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Tests on Canterbury Cathedral’s stained glass find links with ancient Egypt and Imperial Rome

02 August 2021

Courtesy of The Chapter, Canterbury Cathedral 

The great south window: David and Nathan are highlighted. See gallery for more images

The great south window: David and Nathan are highlighted. See gallery for more images

SCIENTISTS have “discovered” Britain’s oldest large-scale stained-glass works of art in Canterbury Cathedral.

Their tests reveal that stained-glass figures portraying four ancestors of Christ were made for a rebuild of the eastern half of the cathedral in the early-to-mid-12th century. The discovery is allowing art historians to reconstruct theoretically, for the first time, an important aspect of the internal decor of the Norman cathedral, England’s most important ecclesiastical building.

Before the scientific tests, experts had no way of determining the age of the figures. All that was known for sure was that they had been created in or before the early 13th century. Now their true age has been revealed.

The new scientific and historical research also tells a story involving aspects of ancient Egypt, Imperial Rome, and English Puritan iconoclasm.

Although the stained-glass figures were created in the first half of the 12th century (perhaps in or around 1130), tests on other ecclesiastical stained glass from England and France suggest that parts of the Canterbury figures were made of re-melted ancient Roman glass, manufactured about 1000 years earlier.

Six different colours — red, pink, purple, yellow, green, and blue — are featured in the newly identified Norman glass. The tests reveal, however, that the blue pigment is cobalt: a mineral for which, in the 12th century, no natural sources were known to European glass-makers.

They (or their suppliers) had, therefore, almost certainly obtained their cobalt by melting down thousands of Roman blue-cobalt-coloured glass cubes used in Roman wall mosaics, many of them located in Italy.

The cobalt found in the newly dated glass almost certainly derived originally, in Roman times, from currently unidentified mines in the Balkans or the Middle East. The Canterbury glass probably also contains a crucial component from ancient Egypt.

Evidence from tests carried out on blue cobalt stained glass from medieval church windows elsewhere strongly suggests that the flux (the glass-melting additive) used by the Romans to make the original glass, ultimately re-used in Canterbury, was soda (sodium carbonate).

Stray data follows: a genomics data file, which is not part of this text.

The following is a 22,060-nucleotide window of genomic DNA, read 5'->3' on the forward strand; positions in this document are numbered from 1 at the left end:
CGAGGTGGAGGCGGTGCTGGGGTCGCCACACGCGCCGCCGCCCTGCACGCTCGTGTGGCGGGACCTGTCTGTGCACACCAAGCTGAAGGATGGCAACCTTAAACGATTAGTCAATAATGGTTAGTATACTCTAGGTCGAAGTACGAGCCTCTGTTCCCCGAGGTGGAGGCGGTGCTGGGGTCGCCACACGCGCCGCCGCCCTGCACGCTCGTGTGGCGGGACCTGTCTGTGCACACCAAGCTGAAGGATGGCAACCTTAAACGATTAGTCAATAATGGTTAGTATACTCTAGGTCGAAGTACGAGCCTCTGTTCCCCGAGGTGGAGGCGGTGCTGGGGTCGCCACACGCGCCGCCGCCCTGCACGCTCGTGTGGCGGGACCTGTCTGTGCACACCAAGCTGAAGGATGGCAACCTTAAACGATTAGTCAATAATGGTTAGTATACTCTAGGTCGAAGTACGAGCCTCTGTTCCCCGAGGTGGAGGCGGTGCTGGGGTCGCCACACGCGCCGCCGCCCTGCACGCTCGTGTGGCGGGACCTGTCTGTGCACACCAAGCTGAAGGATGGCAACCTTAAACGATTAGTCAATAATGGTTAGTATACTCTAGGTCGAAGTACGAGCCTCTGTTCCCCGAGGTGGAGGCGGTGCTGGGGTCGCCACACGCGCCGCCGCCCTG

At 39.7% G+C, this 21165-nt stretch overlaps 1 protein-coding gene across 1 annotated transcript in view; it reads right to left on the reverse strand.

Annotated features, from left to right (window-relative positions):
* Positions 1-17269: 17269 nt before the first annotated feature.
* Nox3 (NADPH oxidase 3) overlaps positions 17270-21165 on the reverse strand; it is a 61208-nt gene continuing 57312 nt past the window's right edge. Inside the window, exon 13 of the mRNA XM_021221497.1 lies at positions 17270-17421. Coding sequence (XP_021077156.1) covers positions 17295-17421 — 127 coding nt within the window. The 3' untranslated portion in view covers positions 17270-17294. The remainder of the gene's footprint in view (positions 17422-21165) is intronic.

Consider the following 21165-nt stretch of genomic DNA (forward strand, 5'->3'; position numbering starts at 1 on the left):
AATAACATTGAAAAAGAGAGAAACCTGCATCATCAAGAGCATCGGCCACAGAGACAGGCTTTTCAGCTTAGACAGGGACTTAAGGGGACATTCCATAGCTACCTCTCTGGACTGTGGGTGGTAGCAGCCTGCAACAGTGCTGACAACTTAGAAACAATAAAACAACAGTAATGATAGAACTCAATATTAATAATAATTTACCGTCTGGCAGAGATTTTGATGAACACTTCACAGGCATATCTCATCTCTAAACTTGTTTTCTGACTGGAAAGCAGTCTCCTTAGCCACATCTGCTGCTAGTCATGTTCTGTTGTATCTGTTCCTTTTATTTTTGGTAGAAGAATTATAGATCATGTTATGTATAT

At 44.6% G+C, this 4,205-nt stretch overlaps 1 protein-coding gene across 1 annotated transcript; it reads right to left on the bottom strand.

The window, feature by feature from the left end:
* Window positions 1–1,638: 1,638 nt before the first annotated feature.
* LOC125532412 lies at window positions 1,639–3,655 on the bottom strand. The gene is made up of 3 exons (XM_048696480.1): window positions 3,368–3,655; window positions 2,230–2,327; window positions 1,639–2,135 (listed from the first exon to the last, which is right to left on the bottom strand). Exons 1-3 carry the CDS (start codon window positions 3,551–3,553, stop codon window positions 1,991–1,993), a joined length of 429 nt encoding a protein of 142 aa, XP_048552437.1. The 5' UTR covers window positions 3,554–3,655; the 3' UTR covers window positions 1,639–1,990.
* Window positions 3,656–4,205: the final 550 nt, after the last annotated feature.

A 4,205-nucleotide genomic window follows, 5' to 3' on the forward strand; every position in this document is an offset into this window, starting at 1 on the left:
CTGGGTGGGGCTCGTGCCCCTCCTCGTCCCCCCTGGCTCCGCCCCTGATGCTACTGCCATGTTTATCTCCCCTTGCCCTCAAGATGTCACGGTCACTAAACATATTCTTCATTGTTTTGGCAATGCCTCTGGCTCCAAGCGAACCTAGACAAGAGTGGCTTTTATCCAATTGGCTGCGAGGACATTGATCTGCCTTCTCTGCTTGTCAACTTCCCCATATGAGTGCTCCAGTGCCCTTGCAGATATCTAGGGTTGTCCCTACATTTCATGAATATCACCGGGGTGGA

The soda with which the Romans made their cobalt-blue glass mosaic cubes was obtained from salt lakes in the Wadi el Natrun area of northern Egypt. Soda had originally been extracted from those lakes and salt flats because the ancient Egyptians needed it to mummify their dead.

The four newly dated figures portray four of the traditional Old Testament ancestors of Christ; but it is regarded as almost certain that they originally formed part of a series of about 40 around the interior of the east end of the cathedral, in more or less every window in the upper part of that portion of the building. Most of the original Norman-period figures were, it is thought, destroyed in a fire in 1174.

After the fire, the four surviving Norman-made ancestor figures — King David, Prince Nathan (King Solomon’s brother), King Rehoboam (Solomon’s son), and King Abijah (Solomon’s grandson) — were relocated to new windows created in the early 13th century.

Historical evidence shows that they stayed there until the very late 18th century, when the four were split up: two figures were inserted into the cathedral’s great south window, and two into its great west window. Space there had been created by Puritan iconoclastic activity during the English Civil War.

“It’s extraordinary that Canterbury’s newly redated first-half-of-the-12th-century stained glass has survived through the centuries,” Professor Tim Ayers, of the University of York, an expert on medieval stained glass, said.

Canterbury Cathedral’s senior stained-glass conservator, Leonie Seliger, said: “The 12th-century masterpieces had, in a sense, been hiding in plain sight.”

The redating was made possible by a new portable testing method, developed at University College London by an archaeological scientist, Dr Laura Adlington.

Professor Ian Freestone, a UCL archaeological scientist involved in the Canterbury project, said: “The technology is particularly exciting because it demonstrates how science is contributing to solving historical and art-historical questions.”

The redating makes these figures the world’s earliest known stained-glass masterpieces portraying a series of the Old Testament ancestors.

After the 1174 fire, the other figures were recreated in a later style and increased in number during the rebuilding of the cathedral. Thirty-one of these recreations survive. Together with the four surviving earlier figures, they are by far the largest series of medieval portrayals of Christ’s traditional ancestors anywhere in the world.

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